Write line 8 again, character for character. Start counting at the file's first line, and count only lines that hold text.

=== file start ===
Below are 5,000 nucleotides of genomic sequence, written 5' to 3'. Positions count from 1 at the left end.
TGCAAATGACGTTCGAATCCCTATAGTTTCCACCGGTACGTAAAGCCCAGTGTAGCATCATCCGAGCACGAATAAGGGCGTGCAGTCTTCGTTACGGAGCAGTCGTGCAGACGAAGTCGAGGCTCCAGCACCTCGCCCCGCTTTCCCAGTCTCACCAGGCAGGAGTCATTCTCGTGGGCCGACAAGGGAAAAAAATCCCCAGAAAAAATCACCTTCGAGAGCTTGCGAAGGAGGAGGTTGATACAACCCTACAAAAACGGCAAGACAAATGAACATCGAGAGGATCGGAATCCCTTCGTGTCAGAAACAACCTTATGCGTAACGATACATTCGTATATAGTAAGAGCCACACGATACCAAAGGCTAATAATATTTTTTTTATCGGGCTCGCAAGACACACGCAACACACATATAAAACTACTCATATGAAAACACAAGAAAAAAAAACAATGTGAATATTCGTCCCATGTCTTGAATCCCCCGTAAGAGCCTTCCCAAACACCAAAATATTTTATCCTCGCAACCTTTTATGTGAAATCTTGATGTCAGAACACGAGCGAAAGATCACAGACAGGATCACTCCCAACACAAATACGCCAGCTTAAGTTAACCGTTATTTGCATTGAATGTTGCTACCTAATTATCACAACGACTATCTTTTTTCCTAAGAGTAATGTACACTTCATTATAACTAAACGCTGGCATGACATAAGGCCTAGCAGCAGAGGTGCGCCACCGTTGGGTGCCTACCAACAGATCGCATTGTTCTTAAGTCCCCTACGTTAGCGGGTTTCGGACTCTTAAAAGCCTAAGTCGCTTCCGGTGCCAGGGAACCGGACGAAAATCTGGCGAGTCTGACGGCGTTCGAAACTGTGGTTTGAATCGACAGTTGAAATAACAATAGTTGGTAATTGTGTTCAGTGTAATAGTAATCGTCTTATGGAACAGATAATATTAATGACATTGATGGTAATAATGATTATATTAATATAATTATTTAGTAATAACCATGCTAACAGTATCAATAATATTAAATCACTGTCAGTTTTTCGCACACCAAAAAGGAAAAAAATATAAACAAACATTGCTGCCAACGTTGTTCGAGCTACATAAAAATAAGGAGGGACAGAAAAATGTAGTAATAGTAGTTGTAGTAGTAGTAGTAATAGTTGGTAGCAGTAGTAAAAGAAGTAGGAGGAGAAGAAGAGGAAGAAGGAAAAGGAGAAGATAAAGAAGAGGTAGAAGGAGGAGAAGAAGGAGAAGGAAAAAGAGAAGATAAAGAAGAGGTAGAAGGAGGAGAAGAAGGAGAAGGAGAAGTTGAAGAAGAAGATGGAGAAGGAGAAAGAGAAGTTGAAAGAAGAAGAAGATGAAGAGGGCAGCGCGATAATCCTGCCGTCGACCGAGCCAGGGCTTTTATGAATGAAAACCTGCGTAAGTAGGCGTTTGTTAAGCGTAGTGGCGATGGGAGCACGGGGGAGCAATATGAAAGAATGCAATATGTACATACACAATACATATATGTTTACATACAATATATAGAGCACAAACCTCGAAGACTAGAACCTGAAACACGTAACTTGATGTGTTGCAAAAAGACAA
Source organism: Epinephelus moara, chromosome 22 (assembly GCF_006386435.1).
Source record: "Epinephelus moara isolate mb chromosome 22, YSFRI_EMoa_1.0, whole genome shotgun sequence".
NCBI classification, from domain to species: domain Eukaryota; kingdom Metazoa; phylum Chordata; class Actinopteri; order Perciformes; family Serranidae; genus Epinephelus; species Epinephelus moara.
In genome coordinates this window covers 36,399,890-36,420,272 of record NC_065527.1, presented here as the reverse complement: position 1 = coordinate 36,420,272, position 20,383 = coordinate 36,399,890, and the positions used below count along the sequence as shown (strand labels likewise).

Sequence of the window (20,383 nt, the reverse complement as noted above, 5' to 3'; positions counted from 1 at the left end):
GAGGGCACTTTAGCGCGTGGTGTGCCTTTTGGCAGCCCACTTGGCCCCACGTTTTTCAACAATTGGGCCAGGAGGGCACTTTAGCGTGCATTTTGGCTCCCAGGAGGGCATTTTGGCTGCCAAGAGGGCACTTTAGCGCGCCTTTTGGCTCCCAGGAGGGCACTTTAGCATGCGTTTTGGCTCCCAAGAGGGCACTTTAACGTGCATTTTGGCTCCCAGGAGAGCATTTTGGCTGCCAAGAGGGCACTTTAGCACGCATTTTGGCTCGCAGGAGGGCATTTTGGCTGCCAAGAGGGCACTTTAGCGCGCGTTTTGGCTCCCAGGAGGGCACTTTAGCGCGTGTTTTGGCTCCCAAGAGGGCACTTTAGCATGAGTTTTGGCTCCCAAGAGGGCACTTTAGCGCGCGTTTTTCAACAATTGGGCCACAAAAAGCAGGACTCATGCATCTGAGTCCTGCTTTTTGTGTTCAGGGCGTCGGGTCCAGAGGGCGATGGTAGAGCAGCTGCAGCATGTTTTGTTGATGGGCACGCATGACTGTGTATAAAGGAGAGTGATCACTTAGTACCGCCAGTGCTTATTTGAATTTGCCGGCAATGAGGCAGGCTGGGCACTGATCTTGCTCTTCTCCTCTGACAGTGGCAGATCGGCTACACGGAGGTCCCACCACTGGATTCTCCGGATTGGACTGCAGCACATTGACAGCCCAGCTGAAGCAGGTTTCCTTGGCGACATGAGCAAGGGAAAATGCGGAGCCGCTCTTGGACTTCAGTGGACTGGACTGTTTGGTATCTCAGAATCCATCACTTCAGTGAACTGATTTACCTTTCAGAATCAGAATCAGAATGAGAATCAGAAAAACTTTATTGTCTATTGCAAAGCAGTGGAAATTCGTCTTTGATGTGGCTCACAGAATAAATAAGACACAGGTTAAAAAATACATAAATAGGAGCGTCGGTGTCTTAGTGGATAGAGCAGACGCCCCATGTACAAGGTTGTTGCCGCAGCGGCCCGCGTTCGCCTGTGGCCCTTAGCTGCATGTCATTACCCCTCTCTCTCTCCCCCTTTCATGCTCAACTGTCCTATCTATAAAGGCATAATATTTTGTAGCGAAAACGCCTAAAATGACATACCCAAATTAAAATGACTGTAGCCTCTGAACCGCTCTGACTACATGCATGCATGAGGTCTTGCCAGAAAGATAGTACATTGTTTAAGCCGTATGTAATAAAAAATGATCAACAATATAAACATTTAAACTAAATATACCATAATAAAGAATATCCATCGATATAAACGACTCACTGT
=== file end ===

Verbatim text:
GAGGGCACTTTAGCGCGTGGTGTGCCTTTTGGCAGCCCACTTGGCCCCACGTTTTTCAACAATTGGGCCAGGAGGGCACTTTAGCGTGCATTTTGGCTCCCAGGAGGGCATTTTGGCTGCCAAGAGGGCACTTTAGCGCGCCTTTTGGCTCCCAGGAGGGCACTTTAGCATGCGTTTTGGCTCCCAAGAGGGCACTTTAACGTGCATTTTGGCTCCCAGGAGAGCATTTTGGCTGCCAAGAGGGCACTTTAGCACGCATTTTGGCTCGCAGGAGGGCATTTTGGCTGCCAAGAGGGCACTTTAGCGCGCGTTTTGGCTCCCAGGAGGGCACTTTAGCGCGTGTTTTGGCTCCCAAGAGGGCACTTTAGCATGAGTTTTGGCTCCCAAGAGGGCACTTTAGCGCGCGTTTTTCAACAATTGGGCCACAAAAAGCAGGACTCATGCATCTGAGTCCTGCTTTTTGTGTTCAGGGCGTCGGGTCCAGAGGGCGATGGTAGAGCAGCTGCAGCATGTTTTGTTGATGGGCACGCATGACTGTGTATAAAGGAGAGTGATCACTTAGTACCGCCAGTGCTTATTTGAATTTGCCGGCAATGAGGCAGGCTGGGCACTGATCTTGCTCTTCTCCTCTGACAGTGGCAGATCGGCTACACGGAGGTCCCACCACTGGATTCTCCGGATTGGACTGCAGCACATTGACAGCCCAGCTGAAGCAGGTTTCCTTGGCGACATGAGCAAGGGAAAATGCGGAGCCGCTCTTGGACTTCAGTGGACTGGACTGTTTGGTATCTCAGAATCCATCACTTCAGTGAACTGATTTACCTTTCAGAATCAGAATCAGAATGAGAATCAGAAAAACTTTATTGTCTATTGCAAAGCAGTGGAAATTCGTCTTTGATGTGGCTCACAGAATAAATAAGACACAGGTTAAAAAATACATAAATAGGAGCGTCGGTGTCTTAGTGGATAGAGCAGACGCCCCATGTACAAGGTTGTTGCCGCAGCGGCCCGCGTTCGCCTGTGGCCCTTAGCTGCATGTCATTACCCCTCTCTCTCTCCCCCTTTCATGCTCAACTGTCCTATCTATAAAGGCATAATATTTTGTAGCGAAAACGCCTAAAATGACATACCCAAATTAAAATGACTGTAGCCTCTGAACCGCTCTGACTACATGCATGCATGAGGTCTTGCCAGAAAGATAGTACATTGTTTAAGCCGTATGTAATAAAAAATGATCAACAATATAAACATTTAAACTAAATATACCATAATAAAGAATATCCATCGATATAAACGACTCACTGT